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Lord Campbell of Croy: Yes, my Lords, it was three weeks before the end.

Lord Janner of Braunstone: My Lords, I am grateful to the noble Lord. The noble Lord knows the effect of appeasement on Europe in the past. We should all remember the dangers of allowing a vicious dictator not merely to be in power but to be in a position to impose his will, his dangers—and, indeed, death—upon others. As the noble Lord, Lord King, said, there is a new scale and a new nature to the threat. Saddam Hussein must have an absolute certainty that failure to come clean will lead to swift, effective military action.

The other side of the problem is the overflow into other worlds, not least our own. I have in mind the suicide bomber about whom we heard this morning—the man who drove his car into an Israeli-owned hotel in Kenya and blew himself up killing 10 other people in the process. There was also the threat today to an Israel aircraft in Kenya at about the same time; happily, the two missiles did not connect.

After 9/11 I remember talking to a senior security person who said that he would be very surprised if we did not have such an event in this country. Among the perfectly obvious targets is the one in which we work—

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the Palace of Westminster. There is an overflow and a danger to us all that we should never underestimate. However, there is also an overflow into relations between communities that live in this country.

I am a member of the Jewish community, which, I know, is very happy to work with people in the Muslim community in this country—now numbering about 2 million. It is very important that we should not allow the overflow of problems in the Middle East, from whatever part, to enter the relations between our own communities, no matter what our differences may be. Those of us who remember the successful efforts of the Nazis in Britain before the war will have felt a deep sense of shock that they would win even one council seat last week.

As a Member of Parliament for part of Leicester, where we had, and have, many mixed communities, I remember that the National Front came within 56 votes of winning two seats in a council election in my patch in the early 1980s—an area of the city that the noble Lord, Lord Bach, will remember well because he was with me at that time. We issued a pamphlet, which said:

    "The National Front is a Nazi Front".

However underprivileged they may have been, it sunk into people's minds that they would not find any relief by supporting the National Front, or any other Nazi party. One of the fascists sued for libel, but subsequently dropped the suit. The message had sunk in: the National Front and the British National Party have never made any inroads in Leicester. The fascists are feeding off communal ill will. They are attacking the Muslim communities. They are very happy when the Muslim community attacks the Jewish community. There have been Muslim marches with those taking part carrying banners saying, "Death to Jews". I believe that any Jewish person who carries a banner displaying the words, "Death to Muslims"—I know of none—should be prosecuted, locked up, and kept away from society for as long as possible.

The Jewish community understands that if the far Right waxes fat on its attacks on the Muslim community, other minority communities will follow. The Muslim community must understand that if they pick successfully on the Jewish community, they will be next. We are very fortunate to live in this great, decent, and happy land, all of us together, with our agreements and disagreements. We must keep it that way; we must not allow foreign wars to turn into wars in the United Kingdom. That is as vital a message for us in the Iraqi situation today as it is in any other.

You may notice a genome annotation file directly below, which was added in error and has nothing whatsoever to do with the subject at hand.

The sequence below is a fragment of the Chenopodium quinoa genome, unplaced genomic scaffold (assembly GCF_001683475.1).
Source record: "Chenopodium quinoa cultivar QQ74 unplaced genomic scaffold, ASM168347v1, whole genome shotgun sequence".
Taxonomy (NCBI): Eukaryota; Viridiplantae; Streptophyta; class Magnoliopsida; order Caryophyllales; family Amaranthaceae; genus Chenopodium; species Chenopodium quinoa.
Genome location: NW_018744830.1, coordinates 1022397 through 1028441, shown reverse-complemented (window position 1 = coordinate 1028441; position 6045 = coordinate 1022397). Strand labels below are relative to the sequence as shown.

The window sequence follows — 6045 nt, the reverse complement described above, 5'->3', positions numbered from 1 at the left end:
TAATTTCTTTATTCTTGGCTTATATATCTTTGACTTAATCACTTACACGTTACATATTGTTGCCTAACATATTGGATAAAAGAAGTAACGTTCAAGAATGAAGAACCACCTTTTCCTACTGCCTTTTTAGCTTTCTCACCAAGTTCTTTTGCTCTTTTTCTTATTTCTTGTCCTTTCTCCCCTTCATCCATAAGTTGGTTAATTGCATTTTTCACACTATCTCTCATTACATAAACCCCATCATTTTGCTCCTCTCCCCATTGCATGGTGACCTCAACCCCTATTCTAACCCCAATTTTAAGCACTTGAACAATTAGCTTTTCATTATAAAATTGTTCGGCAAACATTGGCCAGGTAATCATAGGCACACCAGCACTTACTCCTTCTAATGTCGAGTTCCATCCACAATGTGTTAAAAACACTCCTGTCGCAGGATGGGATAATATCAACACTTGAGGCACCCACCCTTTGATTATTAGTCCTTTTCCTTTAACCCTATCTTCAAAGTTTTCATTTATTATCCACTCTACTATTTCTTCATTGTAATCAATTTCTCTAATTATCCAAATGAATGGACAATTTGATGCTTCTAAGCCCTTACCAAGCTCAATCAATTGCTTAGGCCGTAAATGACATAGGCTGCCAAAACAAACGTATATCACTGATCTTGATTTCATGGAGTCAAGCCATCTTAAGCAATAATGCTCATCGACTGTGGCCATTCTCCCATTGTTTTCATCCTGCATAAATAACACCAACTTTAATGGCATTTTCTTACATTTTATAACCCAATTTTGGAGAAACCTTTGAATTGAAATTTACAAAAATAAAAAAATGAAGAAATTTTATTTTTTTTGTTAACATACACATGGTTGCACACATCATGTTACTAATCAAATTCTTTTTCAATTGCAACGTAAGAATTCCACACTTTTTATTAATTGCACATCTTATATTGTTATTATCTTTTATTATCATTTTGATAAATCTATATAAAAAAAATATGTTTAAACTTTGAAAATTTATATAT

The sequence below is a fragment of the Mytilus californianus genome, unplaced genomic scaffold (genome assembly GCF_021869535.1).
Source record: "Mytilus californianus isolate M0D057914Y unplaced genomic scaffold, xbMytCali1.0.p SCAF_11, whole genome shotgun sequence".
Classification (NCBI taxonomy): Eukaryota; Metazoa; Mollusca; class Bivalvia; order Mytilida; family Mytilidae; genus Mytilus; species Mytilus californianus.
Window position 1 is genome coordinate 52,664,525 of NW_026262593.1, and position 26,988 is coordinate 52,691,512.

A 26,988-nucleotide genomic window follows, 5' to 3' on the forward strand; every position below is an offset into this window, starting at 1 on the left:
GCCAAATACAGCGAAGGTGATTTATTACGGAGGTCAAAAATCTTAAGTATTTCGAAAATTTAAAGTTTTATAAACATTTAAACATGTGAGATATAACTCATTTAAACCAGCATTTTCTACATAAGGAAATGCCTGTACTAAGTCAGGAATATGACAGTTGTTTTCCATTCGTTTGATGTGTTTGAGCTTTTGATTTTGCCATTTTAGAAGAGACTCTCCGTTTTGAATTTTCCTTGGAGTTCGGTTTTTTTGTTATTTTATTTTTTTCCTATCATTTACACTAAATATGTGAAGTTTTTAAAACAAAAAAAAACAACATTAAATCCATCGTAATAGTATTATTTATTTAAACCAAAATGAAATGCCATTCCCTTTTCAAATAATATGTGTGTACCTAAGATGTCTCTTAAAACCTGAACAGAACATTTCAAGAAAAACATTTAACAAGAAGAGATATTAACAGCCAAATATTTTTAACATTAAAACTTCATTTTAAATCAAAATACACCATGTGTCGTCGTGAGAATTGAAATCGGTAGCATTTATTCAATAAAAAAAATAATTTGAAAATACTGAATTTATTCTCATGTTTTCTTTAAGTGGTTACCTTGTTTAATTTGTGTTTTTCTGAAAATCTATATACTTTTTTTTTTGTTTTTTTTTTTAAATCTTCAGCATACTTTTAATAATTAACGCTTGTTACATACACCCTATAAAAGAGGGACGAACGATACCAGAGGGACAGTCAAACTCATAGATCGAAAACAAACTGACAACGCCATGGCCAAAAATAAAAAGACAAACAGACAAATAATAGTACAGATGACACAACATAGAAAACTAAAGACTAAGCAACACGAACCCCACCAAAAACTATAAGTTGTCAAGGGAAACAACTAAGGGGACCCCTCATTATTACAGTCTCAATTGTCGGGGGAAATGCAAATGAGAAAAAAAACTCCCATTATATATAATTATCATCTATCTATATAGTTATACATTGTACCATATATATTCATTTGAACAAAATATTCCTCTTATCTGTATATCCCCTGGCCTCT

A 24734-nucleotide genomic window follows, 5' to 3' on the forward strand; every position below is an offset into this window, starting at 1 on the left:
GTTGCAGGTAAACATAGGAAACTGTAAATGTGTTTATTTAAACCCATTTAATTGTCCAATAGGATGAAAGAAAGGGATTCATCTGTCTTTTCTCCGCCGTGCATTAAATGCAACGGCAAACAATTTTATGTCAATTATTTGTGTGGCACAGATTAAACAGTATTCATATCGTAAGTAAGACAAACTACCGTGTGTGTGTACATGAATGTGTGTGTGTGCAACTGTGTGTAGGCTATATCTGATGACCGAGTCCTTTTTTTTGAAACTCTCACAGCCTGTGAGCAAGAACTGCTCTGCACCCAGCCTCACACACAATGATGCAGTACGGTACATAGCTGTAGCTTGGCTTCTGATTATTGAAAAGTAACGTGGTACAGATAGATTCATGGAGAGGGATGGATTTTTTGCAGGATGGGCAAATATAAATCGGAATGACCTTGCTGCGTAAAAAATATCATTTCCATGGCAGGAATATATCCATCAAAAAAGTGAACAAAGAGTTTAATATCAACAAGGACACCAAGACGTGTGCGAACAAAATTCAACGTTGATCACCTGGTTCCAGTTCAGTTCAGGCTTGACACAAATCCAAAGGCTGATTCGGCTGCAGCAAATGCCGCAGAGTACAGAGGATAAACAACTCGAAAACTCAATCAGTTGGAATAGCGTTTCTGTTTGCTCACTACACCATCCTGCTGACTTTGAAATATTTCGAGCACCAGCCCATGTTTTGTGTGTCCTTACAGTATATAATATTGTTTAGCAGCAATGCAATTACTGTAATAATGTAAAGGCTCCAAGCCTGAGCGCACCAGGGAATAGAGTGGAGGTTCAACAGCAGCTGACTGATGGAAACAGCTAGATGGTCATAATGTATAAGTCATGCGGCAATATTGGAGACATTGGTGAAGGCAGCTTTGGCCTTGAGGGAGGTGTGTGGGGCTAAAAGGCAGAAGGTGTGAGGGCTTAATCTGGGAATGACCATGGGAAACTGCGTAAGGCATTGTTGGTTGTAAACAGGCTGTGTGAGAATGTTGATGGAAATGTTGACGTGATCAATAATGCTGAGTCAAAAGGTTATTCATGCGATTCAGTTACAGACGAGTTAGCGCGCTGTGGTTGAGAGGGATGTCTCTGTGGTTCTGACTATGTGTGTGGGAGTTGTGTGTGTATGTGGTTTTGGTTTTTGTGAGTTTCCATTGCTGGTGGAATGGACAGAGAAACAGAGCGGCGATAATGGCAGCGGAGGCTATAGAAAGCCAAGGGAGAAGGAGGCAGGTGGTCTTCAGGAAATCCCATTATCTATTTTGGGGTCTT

Lord Campbell of Croy: My Lords, as the noble Lord referred to a certain time in the past and mentioned my name, I should like to seize this opportunity to clarify the events in question.

The noble Lord is absolutely right. I was commanding a unit in the division that discovered the concentration camp at Belsen. It was three weeks before the end of the war, and I was wounded two weeks later. After that, I spent over a year in hospital

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recovering from my injuries and left in a wheelchair. That is the course of events that the noble Lord described. Those of us who found Belsen and realised what had been going on there were absolutely horrified and will always remember it.

Lord Janner of Braunstone: My Lords, I thank the noble Lord for his intervention. It is an honour for me to work with him in this House in an effort to prevent such events ever occurring again, whatever minority may be under attack.

1.27 p.m.

Lord Black of Crossharbour: My Lords, I believe that the debate is highlighting the difficulties of reconciling the requirements of internationalism with the existence in the world of one overwhelmingly powerful country, not only militarily but also, in the case of the United States, economically and in terms of its popular cultural influence.

We should bear in mind the fact that the American public and the American Government believe that they have sustained an act of war, and that they are at war. The President of the United States received from both Houses of the Congress far heavier majorities authorising the use of force against Iraq than his father received for authorising the Gulf War.

On 11th September of last year the President of the United States said that the US was at war and that it would consider its enemies to be all terrorists; that it would hunt down terrorists wherever they were; that it would make no distinction between terrorists and countries that supported terrorists; and that it would judge by their actions whether any country, and all countries, were friends or foes of America. I believe that all of America's allies essentially heard and agreed with that position when the President enunciated it. He has been quite faithful to that. In the subsequent weeks, I believe that some of the President's advisers made it clear that, in practice, where there is a legitimate territorial issue—such as in Israel and in Palestine—that policy can be varied somewhat, but in general the United States has continued to adhere to it.